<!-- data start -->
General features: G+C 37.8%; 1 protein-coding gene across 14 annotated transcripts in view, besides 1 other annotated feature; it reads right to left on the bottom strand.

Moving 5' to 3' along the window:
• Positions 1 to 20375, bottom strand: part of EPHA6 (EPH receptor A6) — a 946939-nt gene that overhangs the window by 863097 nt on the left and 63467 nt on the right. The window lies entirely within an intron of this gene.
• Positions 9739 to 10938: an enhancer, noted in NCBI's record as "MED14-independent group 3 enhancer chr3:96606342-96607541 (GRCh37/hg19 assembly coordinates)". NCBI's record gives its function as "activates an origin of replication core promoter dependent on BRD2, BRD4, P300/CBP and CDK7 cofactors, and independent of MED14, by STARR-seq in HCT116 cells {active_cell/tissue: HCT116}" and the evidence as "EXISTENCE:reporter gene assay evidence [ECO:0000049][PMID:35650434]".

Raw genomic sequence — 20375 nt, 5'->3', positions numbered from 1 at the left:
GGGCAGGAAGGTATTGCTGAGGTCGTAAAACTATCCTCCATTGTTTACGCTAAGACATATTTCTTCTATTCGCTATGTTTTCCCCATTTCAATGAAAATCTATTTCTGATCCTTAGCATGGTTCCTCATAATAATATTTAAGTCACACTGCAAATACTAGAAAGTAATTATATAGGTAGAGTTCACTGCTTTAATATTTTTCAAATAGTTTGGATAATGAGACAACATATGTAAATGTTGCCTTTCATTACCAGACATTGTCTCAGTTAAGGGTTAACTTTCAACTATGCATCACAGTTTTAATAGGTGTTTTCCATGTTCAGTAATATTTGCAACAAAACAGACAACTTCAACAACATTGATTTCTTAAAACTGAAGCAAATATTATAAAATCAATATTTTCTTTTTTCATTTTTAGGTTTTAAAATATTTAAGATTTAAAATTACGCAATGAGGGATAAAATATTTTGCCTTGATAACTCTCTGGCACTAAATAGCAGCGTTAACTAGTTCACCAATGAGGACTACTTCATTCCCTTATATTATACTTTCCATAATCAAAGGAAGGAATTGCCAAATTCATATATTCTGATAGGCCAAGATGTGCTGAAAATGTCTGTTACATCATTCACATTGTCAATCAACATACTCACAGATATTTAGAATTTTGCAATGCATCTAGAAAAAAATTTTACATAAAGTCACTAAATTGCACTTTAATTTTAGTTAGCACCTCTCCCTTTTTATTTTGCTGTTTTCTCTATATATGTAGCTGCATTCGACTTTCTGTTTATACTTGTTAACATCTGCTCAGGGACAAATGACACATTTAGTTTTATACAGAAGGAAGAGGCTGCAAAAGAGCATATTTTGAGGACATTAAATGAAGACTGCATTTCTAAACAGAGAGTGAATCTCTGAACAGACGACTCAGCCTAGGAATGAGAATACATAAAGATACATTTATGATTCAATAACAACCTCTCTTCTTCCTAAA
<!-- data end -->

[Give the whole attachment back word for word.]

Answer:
General features: G+C 37.8%; 1 protein-coding gene across 14 annotated transcripts in view, besides 1 other annotated feature; it reads right to left on the bottom strand.

Moving 5' to 3' along the window:
• Positions 1 to 20375, bottom strand: part of EPHA6 (EPH receptor A6) — a 946939-nt gene that overhangs the window by 863097 nt on the left and 63467 nt on the right. The window lies entirely within an intron of this gene.
• Positions 9739 to 10938: an enhancer, noted in NCBI's record as "MED14-independent group 3 enhancer chr3:96606342-96607541 (GRCh37/hg19 assembly coordinates)". NCBI's record gives its function as "activates an origin of replication core promoter dependent on BRD2, BRD4, P300/CBP and CDK7 cofactors, and independent of MED14, by STARR-seq in HCT116 cells {active_cell/tissue: HCT116}" and the evidence as "EXISTENCE:reporter gene assay evidence [ECO:0000049][PMID:35650434]".

Raw genomic sequence — 20375 nt, 5'->3', positions numbered from 1 at the left:
GGGCAGGAAGGTATTGCTGAGGTCGTAAAACTATCCTCCATTGTTTACGCTAAGACATATTTCTTCTATTCGCTATGTTTTCCCCATTTCAATGAAAATCTATTTCTGATCCTTAGCATGGTTCCTCATAATAATATTTAAGTCACACTGCAAATACTAGAAAGTAATTATATAGGTAGAGTTCACTGCTTTAATATTTTTCAAATAGTTTGGATAATGAGACAACATATGTAAATGTTGCCTTTCATTACCAGACATTGTCTCAGTTAAGGGTTAACTTTCAACTATGCATCACAGTTTTAATAGGTGTTTTCCATGTTCAGTAATATTTGCAACAAAACAGACAACTTCAACAACATTGATTTCTTAAAACTGAAGCAAATATTATAAAATCAATATTTTCTTTTTTCATTTTTAGGTTTTAAAATATTTAAGATTTAAAATTACGCAATGAGGGATAAAATATTTTGCCTTGATAACTCTCTGGCACTAAATAGCAGCGTTAACTAGTTCACCAATGAGGACTACTTCATTCCCTTATATTATACTTTCCATAATCAAAGGAAGGAATTGCCAAATTCATATATTCTGATAGGCCAAGATGTGCTGAAAATGTCTGTTACATCATTCACATTGTCAATCAACATACTCACAGATATTTAGAATTTTGCAATGCATCTAGAAAAAAATTTTACATAAAGTCACTAAATTGCACTTTAATTTTAGTTAGCACCTCTCCCTTTTTATTTTGCTGTTTTCTCTATATATGTAGCTGCATTCGACTTTCTGTTTATACTTGTTAACATCTGCTCAGGGACAAATGACACATTTAGTTTTATACAGAAGGAAGAGGCTGCAAAAGAGCATATTTTGAGGACATTAAATGAAGACTGCATTTCTAAACAGAGAGTGAATCTCTGAACAGACGACTCAGCCTAGGAATGAGAATACATAAAGATACATTTATGATTCAATAACAACCTCTCTTCTTCCTAAA